Bill to establish interest rate cap with wide bipartisan popularity among voters
WASHINGTON, D.C. – Advocates at the Center for Responsible Lending, National Consumer Law Center, Consumer Federation of America, and Americans for Financial Reform applaud U.S. Senator Jack Reed (D-RI) and more than a dozen Senate cosponsors for introducing the Predatory Lending Elimination Act, which extends to veterans and all consumers the 36% annual percentage rate cap found in the Military Lending Act and prevents the use of junk fees to hide high-cost loans.
“We commend Senator Reed for introducing legislation that would protect American families from the financial devastation caused by payday and other predatory lenders,” said Mitria Spotser, vice president and director of federal policy at the Center for Responsible Lending. “The Predatory Lending Elimination Act would ensure that the same 36% interest rate cap on loans to military servicemembers and their families extends to all Americans.”
Caps on interest rates and junk fees are the primary vehicles states can use to protect consumers from predatory lending. The 36% interest rate limit has become the broadly accepted dividing line between responsible lending and destructive credit that harms lives and destroys financial inclusion.
“A national 36% interest rate cap, including all fees, is the simplest way to stop predatory lending and ensure that lenders make responsible loans that borrowers can afford to repay,” said National Consumer Law Center Associate Director Lauren Saunders. “Senator Reed’s bill will prevent predatory lenders from using junk fees to obscure the true price of loans and put borrowers in a debt trap.”
A 36% interest rate limit is broadly supported by Americans across the political spectrum, and strong majorities in red, blue, and purple states have voted to enact rate limits in recent years.
“For too long, predatory lenders have taken advantage of the lack of a uniform national rate cap to evade state interest rate laws through rent-a-bank schemes,” said Adam Rust, Director of Financial Services for the Consumer Federation of America. “A single and straightforward all-in rate cap spells an end to that loophole. It will be a huge win for consumers.”
Forty-five states and the District of Columbia currently cap interest rates and loan fees for at least some consumer installment loans, depending on the size of the loan, and twenty states and D.C. prohibit high-cost, short-term payday loans. But while some states have cracked down on evasions, others are allowing lenders to pile on more junk fees or to charge high, unaffordable rates that trap low-income consumers in never-ending debt. Lenders have also exploited the lack of rate caps for banks to use “rent-a-bank” schemes to evade state interest rate laws.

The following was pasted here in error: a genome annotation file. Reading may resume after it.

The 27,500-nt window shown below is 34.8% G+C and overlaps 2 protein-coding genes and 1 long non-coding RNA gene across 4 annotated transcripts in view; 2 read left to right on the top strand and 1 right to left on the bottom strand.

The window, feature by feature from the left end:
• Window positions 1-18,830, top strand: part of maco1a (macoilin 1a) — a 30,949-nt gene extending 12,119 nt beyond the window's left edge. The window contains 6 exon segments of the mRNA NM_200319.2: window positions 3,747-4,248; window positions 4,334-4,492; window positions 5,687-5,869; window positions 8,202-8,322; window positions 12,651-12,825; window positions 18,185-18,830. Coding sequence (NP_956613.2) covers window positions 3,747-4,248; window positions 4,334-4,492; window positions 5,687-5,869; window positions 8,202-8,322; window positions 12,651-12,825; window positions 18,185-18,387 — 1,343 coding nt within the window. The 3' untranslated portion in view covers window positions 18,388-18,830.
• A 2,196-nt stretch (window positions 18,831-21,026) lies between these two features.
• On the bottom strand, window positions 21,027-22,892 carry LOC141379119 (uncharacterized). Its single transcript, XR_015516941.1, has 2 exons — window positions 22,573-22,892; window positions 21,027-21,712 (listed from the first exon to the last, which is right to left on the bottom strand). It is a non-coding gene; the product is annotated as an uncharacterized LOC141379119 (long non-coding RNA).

“Families saddled with predatory loans are unable to afford basic living expenses, are subject to vehicle repossessions, abusive debt collections, bank account closures, bankruptcy, and other financial harm,” said Kimberly Fountain, consumer financial justice field manager for Americans for Financial Reform. “Americans for Financial Reform applauds Senator Reed’s bill to give America's most vulnerable communities a fair interest rate cap.”
The Predatory Lending Elimination Act covers all types of lenders, including banks, and would eliminate high-cost, predatory payday loans, auto-title loans, and similar forms of toxic credit across the nation by:
- Preventing hidden junk fees and loopholes.
- Establishing a simple, common-sense limit that is broadly supported by the public on a bipartisan basis.
- Simplifying compliance by adopting a standard that lenders already understand and use.
- Upholding the ability of states to adopt stronger protections as needed, such as lower rates for larger loans.
The Act does not apply to residential mortgages, car purchase loans, or loans by federal credit unions, which are already subject to an 18% interest rate cap for most loans and a 28% cap for payday alternative loans.
Related Resources from the Center for Responsible Lending:
Press Contact: Matthew Kravitz email@example.com